Yeah, I have to resist telling my kids about the natural gas balloons we made for the 4th while unsupervised. As a parent, they're too dangerous.

Fill up a white kitchen trash bag from the stove, tie the end with kite string, unreel the string until the balloon is at least 30-40 feet in the air, then light the end of the string.

Big whump and fireball in the air later, fun was had by all.

Comment: Re:Crowding Out Effect (Score 2) 111

by _Sharp'r_ (#47786157) Attached to: How Big Telecom Smothers Municipal Broadband

Who'd want 3 different water/sewer systems connected to their house?

Ummm... me?

I'm currently forced to buy water from only the local government-granted monopoly water provider, who has decided not to provide one type of water I want to purchase (greywater) to residential customers. They sell it to commercial customers at1/10th the cost of their potable water lines, but despite the fact that the pipes and infrastructure supporting it are literally 2 feet from my property, I'm classified as residential, so no using greywater for landscaping for me.

There's another potential water provider less than a mile away in a different political jurisdiction who I could purchase from... if it was legally allowed for them to compete here, which it isn't.

The truth is that taking a government-created monopoly and saying that's proof that a market wouldn't support a non-monopoly setup is really saying that the legal framework creating the monopoly in the first place isn't really needed. So let's get rid of the government enforcing monopolies and see what's really a persistent natural monopoly vs what's actually a favor for buddies of the local politicians instead?

+ - Surprise! TSA lied!

Submitted by Anonymous Coward
An anonymous reader writes "Does this make you feel safer? The TSA has now admitted that it had allowed illegal immigrants to fly without valid identification, something it had strongly denied when news sources revealed it last month.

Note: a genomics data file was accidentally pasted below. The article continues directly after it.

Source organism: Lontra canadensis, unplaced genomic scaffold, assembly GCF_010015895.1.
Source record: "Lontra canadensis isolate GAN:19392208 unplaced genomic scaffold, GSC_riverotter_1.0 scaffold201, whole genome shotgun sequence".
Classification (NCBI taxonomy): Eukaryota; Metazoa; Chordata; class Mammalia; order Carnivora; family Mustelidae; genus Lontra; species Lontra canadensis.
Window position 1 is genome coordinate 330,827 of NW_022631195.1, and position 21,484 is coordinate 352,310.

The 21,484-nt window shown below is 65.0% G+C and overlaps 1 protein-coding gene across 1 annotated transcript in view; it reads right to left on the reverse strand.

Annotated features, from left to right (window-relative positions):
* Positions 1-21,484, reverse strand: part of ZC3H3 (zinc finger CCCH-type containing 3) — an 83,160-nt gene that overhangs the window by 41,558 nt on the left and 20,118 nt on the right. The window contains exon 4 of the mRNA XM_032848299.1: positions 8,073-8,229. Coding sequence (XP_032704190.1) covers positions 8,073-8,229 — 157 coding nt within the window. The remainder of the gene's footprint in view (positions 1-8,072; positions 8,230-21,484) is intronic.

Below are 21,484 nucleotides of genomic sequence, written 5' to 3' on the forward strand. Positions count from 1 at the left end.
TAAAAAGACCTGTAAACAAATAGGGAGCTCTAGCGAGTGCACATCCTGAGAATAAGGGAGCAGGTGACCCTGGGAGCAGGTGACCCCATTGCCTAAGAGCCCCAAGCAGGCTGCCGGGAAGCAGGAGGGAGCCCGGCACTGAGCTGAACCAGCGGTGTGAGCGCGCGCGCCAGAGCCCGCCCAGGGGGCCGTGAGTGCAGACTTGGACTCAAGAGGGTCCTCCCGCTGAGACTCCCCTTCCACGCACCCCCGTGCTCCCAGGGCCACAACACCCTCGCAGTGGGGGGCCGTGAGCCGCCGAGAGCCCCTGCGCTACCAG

[A newly discovered TSA] letter confirms that illegal aliens are being allowed to board planes using a Notice to Appear form (also known as I-862), as [union border patrol official] Darby revealed in July. Hector Garza, a spokesman for the National Border Patrol Council (NBPC) told Darby that Notice to Appear forms can “easily be reproduced or manipulated on any home computer. The Notice to Appear form has no photo, anyone can make one and manipulate one. They do not have any security features, no watermark, nothing. They are simply printed on standard copy paper based on the information the illegal alien says is the truth.”

So, while the TSA routinely sexually abuses American citizens while demanding they provide photo id, the agency has had policies that would allow an illegal immigrant, with unknown background and who has come from outside the country, to board planes using a simple form that anyone can photocopy.

Does anyone but me see something significantly wrong with this picture? Didn’t Congress originally create the TSA to prevent foreign nationals from boarding planes to hijack them?

The TSA is a joke imposed on us by our elected officials and approved of by too many Americans because it allows them to make believe we are doing something about terrorism. Other elected officials and TSA managers and employees than use the agency as a weapon to obtain power and crush the freedom of Americans. In that context, these actions by the TSA, including lying about their policies, make complete sense."